The hunt for life within the long-dead bones of dinosaurs may sound like the stuff of Hollywood fantasy - but one woman has found traces of life within the fossilised bones of a T rex. Dr Mary Schweitzer has seen the remains of red blood cells and touched the soft tissue of an animal that died 68 million years ago. Most excitingly of all, she believes she may just have found signs of DNA. Her work is revolutionising our understanding of these iconic beasts.
Tanzania's Mount Kilimanjaro is the highest freestanding mountain and volcano in the world. Join wildlife expert Jean du Plessis as he makes the perilous summit climb through its five vastly different climates to understand how quickly its famed glaciers are melting.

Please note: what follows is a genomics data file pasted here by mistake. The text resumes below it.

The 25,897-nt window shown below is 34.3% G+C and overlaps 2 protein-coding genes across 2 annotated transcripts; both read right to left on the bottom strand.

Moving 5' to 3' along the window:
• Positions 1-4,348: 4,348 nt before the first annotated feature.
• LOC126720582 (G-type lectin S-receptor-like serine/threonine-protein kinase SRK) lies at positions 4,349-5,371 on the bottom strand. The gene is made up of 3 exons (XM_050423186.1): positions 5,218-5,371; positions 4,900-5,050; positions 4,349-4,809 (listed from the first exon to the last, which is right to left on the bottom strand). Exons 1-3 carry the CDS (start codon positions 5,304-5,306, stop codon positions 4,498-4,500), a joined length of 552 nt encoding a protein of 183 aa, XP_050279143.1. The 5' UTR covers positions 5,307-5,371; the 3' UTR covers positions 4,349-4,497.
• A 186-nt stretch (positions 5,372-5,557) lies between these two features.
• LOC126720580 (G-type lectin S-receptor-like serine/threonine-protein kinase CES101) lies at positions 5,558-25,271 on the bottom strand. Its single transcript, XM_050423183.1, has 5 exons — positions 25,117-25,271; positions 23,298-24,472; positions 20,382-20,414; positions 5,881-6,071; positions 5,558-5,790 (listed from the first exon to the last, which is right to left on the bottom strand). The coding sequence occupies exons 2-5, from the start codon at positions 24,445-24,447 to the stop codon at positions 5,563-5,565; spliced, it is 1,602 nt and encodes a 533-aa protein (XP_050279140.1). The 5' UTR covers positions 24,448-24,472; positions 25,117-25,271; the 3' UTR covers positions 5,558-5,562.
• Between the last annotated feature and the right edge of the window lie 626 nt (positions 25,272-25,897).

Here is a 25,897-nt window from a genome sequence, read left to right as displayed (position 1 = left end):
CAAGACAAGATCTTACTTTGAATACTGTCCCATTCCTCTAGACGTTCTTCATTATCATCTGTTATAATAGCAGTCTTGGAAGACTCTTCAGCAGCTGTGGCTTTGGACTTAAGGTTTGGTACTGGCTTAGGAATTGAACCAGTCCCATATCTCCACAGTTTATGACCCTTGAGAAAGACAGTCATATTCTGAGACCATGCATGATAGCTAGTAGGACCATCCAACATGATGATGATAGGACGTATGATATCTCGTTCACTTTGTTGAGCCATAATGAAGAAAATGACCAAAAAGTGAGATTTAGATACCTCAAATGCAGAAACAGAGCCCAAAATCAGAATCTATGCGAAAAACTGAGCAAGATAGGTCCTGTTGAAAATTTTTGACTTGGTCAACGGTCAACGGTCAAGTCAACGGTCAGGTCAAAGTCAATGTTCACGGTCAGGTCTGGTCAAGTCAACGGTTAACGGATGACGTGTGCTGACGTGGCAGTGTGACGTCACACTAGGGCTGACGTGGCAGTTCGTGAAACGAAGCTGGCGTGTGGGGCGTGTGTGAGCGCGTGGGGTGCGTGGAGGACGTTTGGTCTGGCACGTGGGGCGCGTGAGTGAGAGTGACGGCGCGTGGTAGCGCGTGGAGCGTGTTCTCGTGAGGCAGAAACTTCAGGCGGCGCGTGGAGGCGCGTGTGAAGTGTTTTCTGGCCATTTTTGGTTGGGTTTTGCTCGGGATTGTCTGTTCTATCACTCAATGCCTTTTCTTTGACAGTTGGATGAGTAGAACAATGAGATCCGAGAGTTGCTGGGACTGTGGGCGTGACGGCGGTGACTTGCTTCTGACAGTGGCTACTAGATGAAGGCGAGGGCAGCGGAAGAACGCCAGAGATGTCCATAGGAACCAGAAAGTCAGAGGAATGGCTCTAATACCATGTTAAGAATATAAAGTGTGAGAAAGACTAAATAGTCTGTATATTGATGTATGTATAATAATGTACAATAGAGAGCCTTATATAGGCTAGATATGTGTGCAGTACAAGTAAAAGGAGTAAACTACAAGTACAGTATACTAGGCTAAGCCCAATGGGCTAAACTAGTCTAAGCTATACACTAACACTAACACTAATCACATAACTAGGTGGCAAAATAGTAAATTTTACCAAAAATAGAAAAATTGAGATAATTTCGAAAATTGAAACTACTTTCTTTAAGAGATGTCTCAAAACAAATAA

In this episode Brian uncovers how the stunning diversity of shapes in the natural world are shadows of the rules that govern the universe. In Spain he shows how an attempt by hundreds of people to build the highest human tower reveals the force that shapes our planet. In Nepal, honey hunters seek out giant beehives that cling to cliff walls. The perfect hexagonal honeycombs made by the bees to store their honey conceal a mathematical rule. Off the coast of Canada, Brian explains how some of the most irregular, dangerous shapes in nature - massive icebergs that surge down from Greenland and into shipping lanes of the Atlantic - emerge from a powerful yet infinitely small force of nature. Even the most delicate six-sided snowflake tells a story of the forces of nature that forged it.